Wolf’s break-up was followed by a brief interim in the Global Village Trucking Company for a UK tour supporting Gong in early 1975, before a recommendation from fellow guitarist Allan Holdsworth led to him joining Soft Machine, now in full fusion mode having just released Bundles. John went on to record two albums with the band, Softs (1976) and Alive & Well: Recorded in Paris (1978). He also played on the more recent British Tour 1975.
The 1980s saw John remain very active on the live front (including a reunion with Soft Machine for the band’s final series of concerts at Ronnie Scott’s club in 1984), but much less so in the studio. “1981 was a sort of watershed year for me… there’s sort of before and after 1981. Since then I’ve mostly played on my own or led bands, playing alongside other people but not in settled formations. That was partly because I liked to do that, and partly because, frankly, I didn’t really know what to do with myself at that point. I’d always enjoyed playing sort of jazz-type gigs, so I started doing it…”
In 1982, John played solo concerts in Australia and duo dates with bassist Brian Torff in the US. In 1984 he toured England with his own trio, and the following year joined forces with ex-Isotope guitarist Gary Boyle. Between 1989-93, he was a member of Danny Thompson’s group Whatever, playing on the album Elemental (1990). Between 1988-94, he did a lot of touring in Germany with Dick Heckstall-Smith, recording two albums as the Dick Heckstall-Smith / John Etheridge Band, Live in Erlangen and Obsession Fees. Also in 1988 he made a duo record with New York guitarist Vic Juris, Bohemia, toured with Biréli Lagrène, and played in the Elton Dean/John Etheridge Quartet with Fred Baker (bass) and Mark Fletcher (drums). In 1992, he joined violinist Nigel Kennedy’s live band, playing on his albums Kafka (1996) and The Kennedy Experience – The Music Of Jimi Hendrix (1999).
In 1994, he released a duo album, Invisible Threads, with longtime friend Andy Summers (also a former Soft Machine guitarist, albeit in a much earlier incarnation of the group), and did a world tour with him. The duo recorded the album using only acoustic guitars and acoustic bass. The same year, John released his first solo album, Ash, mostly featuring his regular band at the time – Steve Franklin on keyboards, Henry Thomas on bass and Mark Fletcher on drums – as well as duets with bassist Dudley Phillips. Subsequent solo albums included Chasing Shadows (2000), I Didn’t Know, Stitched Up (2006, with his Trio North), In House – Live In London (2007, with Arild Andersen and John Marshall), Alone – Live ! (2008) and Break Even (2008, with Liane Carroll).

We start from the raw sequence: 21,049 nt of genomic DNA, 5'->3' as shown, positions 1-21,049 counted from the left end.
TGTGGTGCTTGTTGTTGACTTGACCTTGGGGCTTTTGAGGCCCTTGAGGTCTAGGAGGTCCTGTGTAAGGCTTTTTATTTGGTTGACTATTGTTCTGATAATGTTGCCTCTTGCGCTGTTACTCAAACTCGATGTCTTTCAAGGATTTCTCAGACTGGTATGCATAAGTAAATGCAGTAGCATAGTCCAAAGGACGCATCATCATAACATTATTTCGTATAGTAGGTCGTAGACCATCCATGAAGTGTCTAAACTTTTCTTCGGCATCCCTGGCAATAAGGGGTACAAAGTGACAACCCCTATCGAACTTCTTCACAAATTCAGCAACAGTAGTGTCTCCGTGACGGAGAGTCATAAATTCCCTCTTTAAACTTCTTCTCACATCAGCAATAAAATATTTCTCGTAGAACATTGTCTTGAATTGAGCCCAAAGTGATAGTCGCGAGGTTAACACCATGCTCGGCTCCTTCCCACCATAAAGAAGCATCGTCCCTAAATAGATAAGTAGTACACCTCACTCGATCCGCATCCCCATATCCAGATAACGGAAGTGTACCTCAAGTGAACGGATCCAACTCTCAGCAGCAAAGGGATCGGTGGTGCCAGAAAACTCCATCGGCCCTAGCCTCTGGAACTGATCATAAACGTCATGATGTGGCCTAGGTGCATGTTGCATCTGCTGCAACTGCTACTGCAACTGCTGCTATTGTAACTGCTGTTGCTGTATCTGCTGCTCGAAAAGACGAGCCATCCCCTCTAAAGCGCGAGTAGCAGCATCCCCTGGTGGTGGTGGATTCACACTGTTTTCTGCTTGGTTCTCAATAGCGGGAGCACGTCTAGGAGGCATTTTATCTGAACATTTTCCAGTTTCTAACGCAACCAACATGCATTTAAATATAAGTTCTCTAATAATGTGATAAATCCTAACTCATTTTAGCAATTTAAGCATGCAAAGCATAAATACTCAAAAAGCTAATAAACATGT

In addition to countless one-off line-ups assembled for jazz gigs, John is involved in several long-term projects: a guitar duo with John Williams, which released Live In Dublin – Places Between; the Grappelli tribute Sweet Chorus, which released Sweet Chorus – Tribute to Grappelli in 1998; the Frank Zappa tribute band Zappatista] (formed 1999), who released a live CD, The Music Of Frank Zappa – Absolutely Live (2001) and have since toured widely, appearing at the German progressive rock/jazz festival Zappanale in 2006; and Soft Machine Legacy, alongside fellow ex-Soft Machine members Hugh Hopper, John Marshall and Elton Dean (the latter replaced by Theo Travis after he died in early 2006). They have so far released two studio albums (both including compositions by John), Soft Machine Legacy (2005) and Steam (2007), and two live releases, Live in Zandaam (2005) and Live At The New Morming (2006), the latter also a DVD, filmed just weeks prior to Dean’s passing. And more recently as a duo with violinist Christian Garrick with whom he has recorded three CDs, the most recent “When the World Stopped for Snow” in 2013.